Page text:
The Girl With Glitter In Her Eye by OPIA Collective explores the nuances, revelations, and trauma that can come with friendship
By Niki Karia
Female friendship is often mis-portrayed in pop culture. You only need to watch the eponymous film Mean Girls or cult sitcom Sex And The City to get a sense of the cattiness and bitchiness that is associated with girl gangs who appear to spend the entirety of the their adolescence and twenties fighting over boys; comparing bust sizes and vying for the popularity of their peers. As entertaining as these iconic pop culture favourites are, I find them reductive and unrepresentative of the true complexity of female friendships. As someone who attended an all-girls school from the age of 4 to 18, and who has recently read Dolly Alderton’s book Everything I Know About Love, I can vouch for this.
I have female friends with whom I have been through extreme grief, sudden break-ups, house moves, bouts of herpes, and life-threatening stomach surgery. I have lived in different countries with friends, crashed a quad bike with my best friend on the backseat, and have recently moved into my first flat with said friend. Bigger milestones have been made with my female friends than with my boyfriend!
But it’s not all break-ups and mini-breaks. In my experience, female friendships are vast; they span distances and time, and can exist in very specific circumstances, but not survive in others. I have impressively maintained a 20-year long relationship with my best friend from primary school, but a year abroad in my third year at university saw my closest freshers friendships plummet into a dark abyss where we would only see each other at the occasional 21st birthday party of a mutual friend. I’ve been in relationships with women that have been obsessive, fleetingly seductive, dangerously competitive, and also ones that have broken both my heart and my trust. But we rarely see this labyrinthine quality depicted on screen or on stage.
OPIA Collective is a company of female and LGBTQIA+ artists whose strengths lie in various art forms such as filmmakers, writers, performers, poets, musicians, and dancers. We have a unique and shared goal to create multidisciplinary work that brings an authentic representation of the female and LGBTQ experience to stage. Our upcoming play The Girl With Glitter In Her Eye tells the story of a female friendship complicated by the revelation of trauma.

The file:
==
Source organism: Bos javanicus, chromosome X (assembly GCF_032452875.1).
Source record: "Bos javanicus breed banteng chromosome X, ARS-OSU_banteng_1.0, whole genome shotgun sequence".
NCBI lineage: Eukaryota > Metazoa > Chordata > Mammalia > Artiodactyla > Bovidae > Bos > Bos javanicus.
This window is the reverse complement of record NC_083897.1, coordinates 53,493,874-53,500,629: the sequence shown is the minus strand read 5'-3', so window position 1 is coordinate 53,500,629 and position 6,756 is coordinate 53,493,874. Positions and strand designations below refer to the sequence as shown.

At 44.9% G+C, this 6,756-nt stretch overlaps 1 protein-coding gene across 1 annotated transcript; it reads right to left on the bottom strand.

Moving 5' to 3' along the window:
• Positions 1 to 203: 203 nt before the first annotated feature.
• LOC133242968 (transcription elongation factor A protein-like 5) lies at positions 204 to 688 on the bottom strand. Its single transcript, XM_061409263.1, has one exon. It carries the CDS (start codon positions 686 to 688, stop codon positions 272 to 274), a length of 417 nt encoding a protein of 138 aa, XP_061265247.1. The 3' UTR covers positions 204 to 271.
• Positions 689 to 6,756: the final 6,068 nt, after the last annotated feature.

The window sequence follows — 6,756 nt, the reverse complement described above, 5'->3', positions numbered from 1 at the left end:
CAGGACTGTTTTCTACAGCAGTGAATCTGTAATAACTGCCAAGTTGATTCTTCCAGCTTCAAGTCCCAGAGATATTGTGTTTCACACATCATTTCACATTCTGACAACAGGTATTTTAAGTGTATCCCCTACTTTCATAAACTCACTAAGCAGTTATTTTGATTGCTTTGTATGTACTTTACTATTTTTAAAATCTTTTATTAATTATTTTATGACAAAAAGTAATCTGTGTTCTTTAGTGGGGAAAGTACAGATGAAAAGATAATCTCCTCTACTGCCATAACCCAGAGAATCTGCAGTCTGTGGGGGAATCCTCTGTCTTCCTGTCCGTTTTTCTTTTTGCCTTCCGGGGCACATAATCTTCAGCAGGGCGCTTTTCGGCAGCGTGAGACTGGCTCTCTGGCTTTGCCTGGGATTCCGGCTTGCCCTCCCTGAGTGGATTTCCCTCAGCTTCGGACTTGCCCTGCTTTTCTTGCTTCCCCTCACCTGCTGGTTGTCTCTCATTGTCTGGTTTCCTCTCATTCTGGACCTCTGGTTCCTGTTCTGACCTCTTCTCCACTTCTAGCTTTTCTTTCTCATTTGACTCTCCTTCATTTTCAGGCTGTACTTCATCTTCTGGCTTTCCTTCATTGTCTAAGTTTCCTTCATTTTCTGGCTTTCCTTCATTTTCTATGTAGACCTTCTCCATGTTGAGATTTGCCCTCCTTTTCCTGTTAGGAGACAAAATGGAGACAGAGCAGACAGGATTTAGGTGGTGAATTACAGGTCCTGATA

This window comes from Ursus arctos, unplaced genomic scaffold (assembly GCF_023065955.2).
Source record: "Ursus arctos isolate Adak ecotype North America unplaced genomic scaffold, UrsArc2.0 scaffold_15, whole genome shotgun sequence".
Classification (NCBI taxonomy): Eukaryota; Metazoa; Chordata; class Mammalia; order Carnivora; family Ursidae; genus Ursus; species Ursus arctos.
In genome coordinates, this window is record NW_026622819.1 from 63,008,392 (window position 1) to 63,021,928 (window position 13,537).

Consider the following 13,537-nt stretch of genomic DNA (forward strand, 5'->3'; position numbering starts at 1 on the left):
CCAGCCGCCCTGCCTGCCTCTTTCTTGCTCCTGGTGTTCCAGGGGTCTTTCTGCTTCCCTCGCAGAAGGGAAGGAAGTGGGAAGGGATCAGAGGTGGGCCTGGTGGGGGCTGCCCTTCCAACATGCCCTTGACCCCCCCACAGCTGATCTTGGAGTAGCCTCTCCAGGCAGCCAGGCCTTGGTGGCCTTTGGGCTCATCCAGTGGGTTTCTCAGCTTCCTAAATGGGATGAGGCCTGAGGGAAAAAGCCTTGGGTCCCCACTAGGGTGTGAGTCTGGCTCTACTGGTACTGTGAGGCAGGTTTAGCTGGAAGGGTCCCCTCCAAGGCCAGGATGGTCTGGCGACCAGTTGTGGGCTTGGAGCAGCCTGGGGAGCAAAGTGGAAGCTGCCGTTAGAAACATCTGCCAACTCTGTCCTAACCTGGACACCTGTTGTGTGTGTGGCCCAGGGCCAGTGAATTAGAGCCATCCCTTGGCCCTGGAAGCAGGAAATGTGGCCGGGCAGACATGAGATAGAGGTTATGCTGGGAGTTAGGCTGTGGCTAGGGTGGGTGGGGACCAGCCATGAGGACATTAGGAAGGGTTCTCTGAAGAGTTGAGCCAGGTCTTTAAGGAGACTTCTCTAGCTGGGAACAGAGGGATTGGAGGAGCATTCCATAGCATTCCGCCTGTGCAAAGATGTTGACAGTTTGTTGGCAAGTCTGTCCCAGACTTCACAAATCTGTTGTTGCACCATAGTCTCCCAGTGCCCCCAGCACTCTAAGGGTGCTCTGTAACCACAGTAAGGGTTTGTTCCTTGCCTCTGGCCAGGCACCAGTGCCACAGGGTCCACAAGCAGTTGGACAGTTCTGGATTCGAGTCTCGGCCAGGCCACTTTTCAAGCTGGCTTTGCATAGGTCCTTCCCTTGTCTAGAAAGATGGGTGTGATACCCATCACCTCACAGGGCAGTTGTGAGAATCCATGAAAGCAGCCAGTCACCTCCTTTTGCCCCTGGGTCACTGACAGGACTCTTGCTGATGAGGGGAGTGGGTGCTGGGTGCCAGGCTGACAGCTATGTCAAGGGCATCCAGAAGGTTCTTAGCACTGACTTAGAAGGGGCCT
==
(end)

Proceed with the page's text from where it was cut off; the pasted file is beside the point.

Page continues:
The Girl With Glitter In Her Eye is a play that truthfully shows the nuance of a female friendship between protagonists Helen and Phil. Despite appearing to be seemingly close pals, when one steals the other’s secret and exploits it for personal use, we watch the gnarled effects of a breach of trust wreak havoc as their friendship gradually deteriorates. It is a friendship debilitated by a lack of support for one another and driven by personal motives. While depicting a flawed friendship may seem like an unappealing artistic theme, it is a powerful appeal to modern women to unite, listen to one another, remove oneself from a self-absorbed online bubble, and an ever-timely reminder that trust is irreparable. It also happens to be written and directed by my newest gal pal cum ‘work-wife’ – a relationship that is uncharted territory for me but I’m excited for what this new-found female friendship may hold…
The Girl With Glitter In Her Eye is on at Bunker Theatre from 12th to 27th January 2020 (Sundays and Mondays only). Tickets are available at www.bunkertheatre.com or call Box Office on 0207 234 0486.